In a Sept. 2015 report to individuals who pay Fair Share fees, the liberal-leaning Oregon Education Association (OEA) said 22.9 percent of its total expenses were nonchargeable for Fair Share fee payers and the liberal-leaning National Education Association (NEA) said a whopping 62.71 percent of its total expenses were nonchargeable for Fair Share fee payers.

This means that if annual OEA dues were $600, they could have been reduced to $462.60 and if annual NEA dues were $185, they could have been reduced to $68.99.

Think of it. Workers, rather than union bosses, deciding for themselves how, or whether, they want to spend their money on political causes.

 

Why Brad Avakian could win (sadly)

avakian750xx6016-3384-0-316

“Got ya fooled, don’t I?”

A local pollster told me awhile ago that about 50 percent of eligible voters in Oregon don’t know that the state has two U.S. senators (maybe because there’s only one senate race at a time).

KGW-TV reporter Pat Dooris recently held up two signs, one with the name Brad Avakian and the other with the name Dennis Richardson, and asked passersby in downtown Portland if they knew who the people were. All the answers? Nope. Nope. Nope.

I mention these situations because they demonstrate that a lot of voters are, in fact, a basket of deplorables in terms of political knowledge.

ignorance

Political knowledge levels have been poor for decades, despite increased education and the availability of information on the Internet.

A recent Fairleigh Dickinson University survey studied the “clueless factor” among voters. The survey found that only 34% of Americans can name the three branches of government, and 30% can’t even name one.

Other studies routinely find that large numbers of voters don’t know which officials are responsible for which issues, a circumstance that makes it hard to hold them accountable for their performance.

All that cluelessness bodes well for Brad Avakian.

Avakian is running for Oregon Secretary of State, but you’d never know it from his campaign. In a classic example of misdirection, instead of emphasizing his fit for the Secretary of State job, he’s running as a champion of liberal causes.

Look at one of his ubiquitous TV ads.

The ad notes that Avakian is endorsed by the Oregon League of Conservation Voters, the NARAL Pro Choice Oregon PAC, Planned Parenthood PAC of Oregon, Sierra Club Oregon Chapter, Oregon Education Association, and the Working Families Party.

Meanwhile, speakers in the ad emphasize how Avakian will protect the environment, break down the walls of discrimination, ensure a woman can make personal medical decisions about her pregnancy, and fight for regular people and not corporate special interests.

These topics have little to do with the job of the Oregon Secretary of State, but they do tug at the heartstrings of liberal voters. And that may well be what attracts enough voters to Avakian to make him the winner (and us the losers).

Who owns Brad Avakian? Unions.

 

bradavakian2

I’m tired of all these wealthy donors thinking that because I’ve been bought and paid for, they own me.                                                                                                                      (With thanks to the New Yorker)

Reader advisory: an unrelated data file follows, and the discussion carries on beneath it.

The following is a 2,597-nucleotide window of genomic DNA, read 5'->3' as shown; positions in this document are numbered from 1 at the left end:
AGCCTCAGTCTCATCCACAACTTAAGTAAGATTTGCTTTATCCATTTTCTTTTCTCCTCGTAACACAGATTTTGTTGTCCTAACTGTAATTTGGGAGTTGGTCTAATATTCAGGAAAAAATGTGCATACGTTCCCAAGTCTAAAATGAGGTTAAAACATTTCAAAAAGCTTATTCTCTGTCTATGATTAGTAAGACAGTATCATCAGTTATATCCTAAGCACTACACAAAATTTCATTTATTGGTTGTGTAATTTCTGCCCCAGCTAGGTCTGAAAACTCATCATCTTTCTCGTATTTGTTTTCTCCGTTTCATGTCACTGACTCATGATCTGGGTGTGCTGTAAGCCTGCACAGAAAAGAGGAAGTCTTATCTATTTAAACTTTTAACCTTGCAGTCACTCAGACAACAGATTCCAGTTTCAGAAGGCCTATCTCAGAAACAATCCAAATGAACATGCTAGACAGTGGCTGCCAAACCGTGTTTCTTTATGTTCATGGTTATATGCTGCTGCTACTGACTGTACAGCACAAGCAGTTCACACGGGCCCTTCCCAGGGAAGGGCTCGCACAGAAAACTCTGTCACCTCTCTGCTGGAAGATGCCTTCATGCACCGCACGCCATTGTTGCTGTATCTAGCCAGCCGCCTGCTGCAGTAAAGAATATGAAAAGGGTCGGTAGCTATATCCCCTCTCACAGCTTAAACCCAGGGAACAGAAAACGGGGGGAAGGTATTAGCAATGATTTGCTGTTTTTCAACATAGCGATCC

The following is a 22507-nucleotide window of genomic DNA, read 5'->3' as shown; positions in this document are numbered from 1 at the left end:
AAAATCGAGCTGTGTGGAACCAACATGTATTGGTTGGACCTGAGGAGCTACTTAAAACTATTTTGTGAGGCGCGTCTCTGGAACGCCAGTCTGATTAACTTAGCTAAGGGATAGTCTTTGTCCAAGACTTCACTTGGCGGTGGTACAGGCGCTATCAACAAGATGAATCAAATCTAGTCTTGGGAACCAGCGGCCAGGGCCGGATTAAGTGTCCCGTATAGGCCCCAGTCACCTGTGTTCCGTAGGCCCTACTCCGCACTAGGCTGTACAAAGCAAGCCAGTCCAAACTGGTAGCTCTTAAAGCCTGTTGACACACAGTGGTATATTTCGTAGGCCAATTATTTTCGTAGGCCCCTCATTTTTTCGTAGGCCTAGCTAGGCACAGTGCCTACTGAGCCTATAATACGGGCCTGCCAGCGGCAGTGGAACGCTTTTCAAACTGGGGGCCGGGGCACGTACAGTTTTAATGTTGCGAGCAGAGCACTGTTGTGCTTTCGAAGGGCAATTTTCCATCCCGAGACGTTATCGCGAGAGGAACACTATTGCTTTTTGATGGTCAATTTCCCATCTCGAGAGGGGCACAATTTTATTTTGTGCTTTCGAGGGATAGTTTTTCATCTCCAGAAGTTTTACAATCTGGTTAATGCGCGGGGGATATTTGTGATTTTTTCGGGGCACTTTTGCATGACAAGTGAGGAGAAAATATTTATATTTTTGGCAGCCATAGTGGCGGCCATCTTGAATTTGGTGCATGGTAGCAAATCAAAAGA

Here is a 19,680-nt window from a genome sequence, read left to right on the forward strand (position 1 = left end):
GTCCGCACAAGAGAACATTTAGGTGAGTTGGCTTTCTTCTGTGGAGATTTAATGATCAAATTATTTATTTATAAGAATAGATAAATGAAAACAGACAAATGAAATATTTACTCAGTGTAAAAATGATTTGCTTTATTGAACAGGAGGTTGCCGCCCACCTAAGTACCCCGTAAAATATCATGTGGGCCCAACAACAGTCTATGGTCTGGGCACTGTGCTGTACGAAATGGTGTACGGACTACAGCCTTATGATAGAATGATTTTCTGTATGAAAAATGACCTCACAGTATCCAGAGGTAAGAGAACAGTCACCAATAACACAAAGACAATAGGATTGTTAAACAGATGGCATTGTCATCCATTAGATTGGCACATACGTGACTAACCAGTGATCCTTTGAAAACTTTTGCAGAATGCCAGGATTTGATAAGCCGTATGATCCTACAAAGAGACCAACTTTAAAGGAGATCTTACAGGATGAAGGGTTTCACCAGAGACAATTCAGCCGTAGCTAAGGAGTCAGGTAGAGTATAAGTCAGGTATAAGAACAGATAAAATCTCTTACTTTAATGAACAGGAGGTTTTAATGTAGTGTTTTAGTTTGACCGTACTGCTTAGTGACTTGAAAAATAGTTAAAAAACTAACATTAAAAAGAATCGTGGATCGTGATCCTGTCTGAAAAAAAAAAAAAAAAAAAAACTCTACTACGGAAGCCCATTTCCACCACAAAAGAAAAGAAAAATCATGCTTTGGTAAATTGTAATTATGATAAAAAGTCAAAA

Brad Avakian, a Democrat running for Oregon’s Secretary of State, insists that one of his highest priorities is campaign finance reform.

“Everyone’s voice should be heard in our democracy – but that’s not happening right now,” Avakian says. “The Supreme Court’s Citizens United decision was a terrible mistake. It’s allowing big corporate donors to drown out the voice of everyday voters…But what can we do about it? Here’s what: Oregon can lead the way. As Secretary of State, I’ll fight to reform Oregon’s campaign finance system.”

Really?

Mr. Avakian conveniently leaves out that the Supreme Court’s 2010 Citizen United Ruling not only removed virtually any restriction on corporate money in politics. It also removed virtually any restriction on union money.

So how does Mr. Avakian feel about jumbo contributions to candidates from unions? He seems to be OK with those, based on the union contributions he’s received to date, including:

Oregon Education Association –People for Improvement of Education (142)                                         $95,000

Oregon School Employees Association –Voice of Involved Classified Employees (2307)                                    $65,000

Citizen Action for Political Education (33)                                     $60,000

United Food & Commercial Workers                                                $50,000

Oregon AFSCME Council 75                                                                 $30,000

Pacific NW Regional Council of Carpenters, SSF                           $30,000

Laborers’ Political League                                                                     $25,000

Oregon, South Idaho District Council of Laborers                         $15,000

Local 48 Electricians PAC (4572)                                                          $11,000

Oregon AFL-CIO                                                                                        $10,364

Plumbers & Steamfitters Local Union 598                                        $10,000